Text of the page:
Shinya Kumazaki and Hideki Yoshida's Silent Echoes starts on a tense note - a black void - devoid of images, bursting with sound. Visual rather than verbal, the echoes noted in the title are reflected through the performers' sepia-toned shadows that dance across the screen throughout the film's duration.
The ending scene - filled with inescapable suspense by the gradual building of rumbling music - nods towards an ancient ritual of some kind but who the ritual is for and why it's being practised are questions left unanswered. Is this a fantasy? Or is this real life? Editorial assistant Christina Donoghue sets out to find out some answers, speaking with the film's directors Hideki Yoshida and Shinya Kumazaki.
Christina Donoghue: How did you get into fashion film and filmmaking as a whole?
Hideki Yoshida: I built my career by starting out as a spatial designer before moving into beauty photography. Before long, I started to embrace a broader range of art practices and activities, which helped advance my own filmmaking practice. For me, fashion film and filmmaking are ways I can easily express all forms of creativity - engaging different art domains and integrating them through one singular practice.
Shinya Kumazaki: I'm a make-up artist by trade, but I also learned how to direct and edit to enhance my artistic expression. It's great to see the characters I've created, through the use of make-up, come alive on screen through the correct light and edit.
CD: What are your everyday inspirations?
HY: Very small things that happen in everyday life and mainly nature. I'm easily intrigued by wild fantasies and discoveries that are either happy accidents or come from a place of misconception and misunderstanding.
SK: Humanity and Nature
CD: How did you come up with the concept for Silent Echoes, and what challenges did you overcome (if any) when translating this concept visually?
HY: Silent Echoes is the title of my folding screen work with dolphins - which is used in the backdrop for stage effect. It reflects the view of reincarnation, something that is handed down eternally. As I grew and pursued my Japanese identity, I took pride in being inspired by the notion of 'hear things that you don't see and gaze at things you don't hear' by going back in time.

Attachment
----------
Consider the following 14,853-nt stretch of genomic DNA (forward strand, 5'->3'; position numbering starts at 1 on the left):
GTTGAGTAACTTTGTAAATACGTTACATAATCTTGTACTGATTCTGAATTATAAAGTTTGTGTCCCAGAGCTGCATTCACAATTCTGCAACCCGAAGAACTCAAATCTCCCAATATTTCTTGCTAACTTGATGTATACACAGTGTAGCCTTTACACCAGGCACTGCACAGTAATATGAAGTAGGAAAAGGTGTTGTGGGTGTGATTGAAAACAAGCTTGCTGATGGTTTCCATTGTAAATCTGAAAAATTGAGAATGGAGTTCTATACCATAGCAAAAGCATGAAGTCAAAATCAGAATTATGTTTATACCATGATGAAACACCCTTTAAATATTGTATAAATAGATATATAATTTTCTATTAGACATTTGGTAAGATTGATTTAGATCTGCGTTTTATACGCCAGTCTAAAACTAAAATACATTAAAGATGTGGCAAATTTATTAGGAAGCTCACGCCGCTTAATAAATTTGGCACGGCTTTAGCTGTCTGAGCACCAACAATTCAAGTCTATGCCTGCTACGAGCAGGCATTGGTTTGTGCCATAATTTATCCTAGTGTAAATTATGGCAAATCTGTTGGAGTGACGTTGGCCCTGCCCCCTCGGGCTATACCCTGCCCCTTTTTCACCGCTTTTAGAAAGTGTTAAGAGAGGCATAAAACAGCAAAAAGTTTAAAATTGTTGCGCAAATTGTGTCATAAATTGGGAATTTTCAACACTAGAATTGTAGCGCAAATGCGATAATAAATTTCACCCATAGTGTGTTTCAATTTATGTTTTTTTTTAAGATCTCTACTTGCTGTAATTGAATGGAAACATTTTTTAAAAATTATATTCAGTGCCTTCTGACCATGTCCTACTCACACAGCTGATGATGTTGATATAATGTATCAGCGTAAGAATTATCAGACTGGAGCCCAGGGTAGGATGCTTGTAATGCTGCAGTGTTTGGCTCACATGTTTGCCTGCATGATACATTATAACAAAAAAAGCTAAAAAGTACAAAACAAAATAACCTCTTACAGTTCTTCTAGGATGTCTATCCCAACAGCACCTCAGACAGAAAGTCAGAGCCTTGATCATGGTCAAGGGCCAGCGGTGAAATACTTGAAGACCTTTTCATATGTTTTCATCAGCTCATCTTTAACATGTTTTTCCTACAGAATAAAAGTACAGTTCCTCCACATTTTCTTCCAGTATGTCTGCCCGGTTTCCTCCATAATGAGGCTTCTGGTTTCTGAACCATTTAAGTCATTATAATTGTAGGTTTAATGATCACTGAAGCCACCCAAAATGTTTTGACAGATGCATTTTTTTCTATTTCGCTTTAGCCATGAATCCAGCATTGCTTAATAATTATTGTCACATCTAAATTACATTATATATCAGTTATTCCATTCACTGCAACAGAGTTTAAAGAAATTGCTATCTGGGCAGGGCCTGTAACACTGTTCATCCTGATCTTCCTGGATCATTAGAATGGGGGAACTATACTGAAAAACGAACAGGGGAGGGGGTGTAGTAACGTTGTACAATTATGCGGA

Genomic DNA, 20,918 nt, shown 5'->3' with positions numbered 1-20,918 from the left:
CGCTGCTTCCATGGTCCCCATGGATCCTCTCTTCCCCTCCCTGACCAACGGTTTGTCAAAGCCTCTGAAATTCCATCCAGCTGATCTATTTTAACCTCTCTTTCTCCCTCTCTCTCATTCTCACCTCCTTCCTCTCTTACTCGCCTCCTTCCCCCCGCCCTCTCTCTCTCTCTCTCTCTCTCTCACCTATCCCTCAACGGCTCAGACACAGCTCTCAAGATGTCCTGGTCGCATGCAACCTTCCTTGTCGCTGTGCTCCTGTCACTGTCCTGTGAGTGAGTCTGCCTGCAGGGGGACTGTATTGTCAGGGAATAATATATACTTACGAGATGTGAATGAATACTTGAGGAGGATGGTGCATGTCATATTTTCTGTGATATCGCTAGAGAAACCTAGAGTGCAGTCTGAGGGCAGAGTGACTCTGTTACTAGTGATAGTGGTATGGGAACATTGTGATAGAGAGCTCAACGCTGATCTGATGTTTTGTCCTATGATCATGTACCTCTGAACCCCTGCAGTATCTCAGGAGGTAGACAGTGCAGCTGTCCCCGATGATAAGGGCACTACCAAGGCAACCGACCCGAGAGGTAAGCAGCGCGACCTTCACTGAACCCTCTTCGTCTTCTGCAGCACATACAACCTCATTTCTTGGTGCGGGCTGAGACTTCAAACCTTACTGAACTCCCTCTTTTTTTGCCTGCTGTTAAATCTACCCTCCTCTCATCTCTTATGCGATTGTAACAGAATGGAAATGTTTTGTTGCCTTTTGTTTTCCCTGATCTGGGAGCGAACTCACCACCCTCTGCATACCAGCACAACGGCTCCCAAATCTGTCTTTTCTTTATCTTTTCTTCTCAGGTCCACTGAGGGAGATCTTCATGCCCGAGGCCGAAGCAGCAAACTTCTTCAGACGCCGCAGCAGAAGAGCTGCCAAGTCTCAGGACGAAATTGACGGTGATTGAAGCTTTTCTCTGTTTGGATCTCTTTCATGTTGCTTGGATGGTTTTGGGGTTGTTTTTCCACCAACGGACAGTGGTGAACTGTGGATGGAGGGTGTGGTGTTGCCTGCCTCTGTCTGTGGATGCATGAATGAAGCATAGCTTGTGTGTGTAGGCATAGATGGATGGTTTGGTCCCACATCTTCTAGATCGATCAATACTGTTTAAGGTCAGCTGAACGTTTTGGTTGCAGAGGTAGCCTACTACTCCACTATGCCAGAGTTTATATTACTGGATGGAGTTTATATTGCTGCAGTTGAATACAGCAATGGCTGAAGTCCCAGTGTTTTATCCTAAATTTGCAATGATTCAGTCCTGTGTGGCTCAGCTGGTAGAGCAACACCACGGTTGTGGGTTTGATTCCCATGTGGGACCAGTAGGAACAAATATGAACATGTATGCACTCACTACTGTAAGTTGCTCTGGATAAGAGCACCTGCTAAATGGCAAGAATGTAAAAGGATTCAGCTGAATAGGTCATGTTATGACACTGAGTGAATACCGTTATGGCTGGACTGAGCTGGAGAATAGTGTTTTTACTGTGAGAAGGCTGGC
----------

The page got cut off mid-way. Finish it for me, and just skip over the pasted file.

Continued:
SK: I'm interested in people's face's, how much they can differ and how much they can also look so similar. My images are part of a collaboration with Hideki's artwork concept 'REINCARNATION'.
CD: What do you hope for the viewer to learn or take away from Silent Echoes?
HY: To appreciate the beauty in everything but most of all - in opposite aspects. Such as reflective light and shadows that can cover a person's face. I also want the viewer to reflect on individual beauty too.
SK: That you are beautiful as you are.
CD: There are a lot of references to ancient folklore in your film. Are these references intentional? If so, why?
HY: Yes. They highlight my observation of Japanese culture from an exclusionary lens. They look at Japanese culture objectively and from every angle. The back and the front, the taboos too, it's all there.
SK: Yes, because MIRI is Japanese and her beauty is timeless, in the same way that the beauty of ancient folklore practices are also timeless.
CD: What did you want to achieve when making Silent Echoes?
HY: For one, it is a challenge in itself for me to advance into the next step of my artistic practice by incorporating my filmmaking with other art genres, widening my scope of expression. It is also a way to pursue my own identity and outlook of the world. By being a Japanese, who's delving deep into Japanese aesthetics, I hope to illustrate Japan's rich and unique culture.
SK: Always thinking about what I can do and tell the world as a Japanese make-up artist.